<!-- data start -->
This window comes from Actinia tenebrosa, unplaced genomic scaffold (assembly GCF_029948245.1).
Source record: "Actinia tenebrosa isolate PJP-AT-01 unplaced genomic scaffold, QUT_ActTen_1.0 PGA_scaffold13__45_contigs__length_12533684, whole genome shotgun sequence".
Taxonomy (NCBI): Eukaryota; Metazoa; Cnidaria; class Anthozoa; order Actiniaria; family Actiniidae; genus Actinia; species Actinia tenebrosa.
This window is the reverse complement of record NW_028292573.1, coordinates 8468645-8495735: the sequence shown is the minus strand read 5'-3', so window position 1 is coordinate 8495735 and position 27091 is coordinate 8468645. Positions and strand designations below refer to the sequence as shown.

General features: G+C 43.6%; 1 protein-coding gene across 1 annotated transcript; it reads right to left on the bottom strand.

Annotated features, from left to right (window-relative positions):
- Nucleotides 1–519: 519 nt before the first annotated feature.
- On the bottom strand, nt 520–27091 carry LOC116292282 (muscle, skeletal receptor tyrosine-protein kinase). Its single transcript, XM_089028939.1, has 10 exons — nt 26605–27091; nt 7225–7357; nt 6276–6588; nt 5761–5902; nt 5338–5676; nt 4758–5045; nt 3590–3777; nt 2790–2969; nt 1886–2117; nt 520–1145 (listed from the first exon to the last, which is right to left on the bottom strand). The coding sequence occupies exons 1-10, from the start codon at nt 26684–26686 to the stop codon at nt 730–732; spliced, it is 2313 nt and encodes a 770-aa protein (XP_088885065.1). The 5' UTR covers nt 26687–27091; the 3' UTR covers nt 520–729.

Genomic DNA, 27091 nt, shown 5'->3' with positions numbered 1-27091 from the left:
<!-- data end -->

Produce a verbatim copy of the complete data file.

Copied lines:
This window comes from Actinia tenebrosa, unplaced genomic scaffold (assembly GCF_029948245.1).
Source record: "Actinia tenebrosa isolate PJP-AT-01 unplaced genomic scaffold, QUT_ActTen_1.0 PGA_scaffold13__45_contigs__length_12533684, whole genome shotgun sequence".
Taxonomy (NCBI): Eukaryota; Metazoa; Cnidaria; class Anthozoa; order Actiniaria; family Actiniidae; genus Actinia; species Actinia tenebrosa.
This window is the reverse complement of record NW_028292573.1, coordinates 8468645-8495735: the sequence shown is the minus strand read 5'-3', so window position 1 is coordinate 8495735 and position 27091 is coordinate 8468645. Positions and strand designations below refer to the sequence as shown.

General features: G+C 43.6%; 1 protein-coding gene across 1 annotated transcript; it reads right to left on the bottom strand.

Annotated features, from left to right (window-relative positions):
- Nucleotides 1–519: 519 nt before the first annotated feature.
- On the bottom strand, nt 520–27091 carry LOC116292282 (muscle, skeletal receptor tyrosine-protein kinase). Its single transcript, XM_089028939.1, has 10 exons — nt 26605–27091; nt 7225–7357; nt 6276–6588; nt 5761–5902; nt 5338–5676; nt 4758–5045; nt 3590–3777; nt 2790–2969; nt 1886–2117; nt 520–1145 (listed from the first exon to the last, which is right to left on the bottom strand). The coding sequence occupies exons 1-10, from the start codon at nt 26684–26686 to the stop codon at nt 730–732; spliced, it is 2313 nt and encodes a 770-aa protein (XP_088885065.1). The 5' UTR covers nt 26687–27091; the 3' UTR covers nt 520–729.

Genomic DNA, 27091 nt, shown 5'->3' with positions numbered 1-27091 from the left: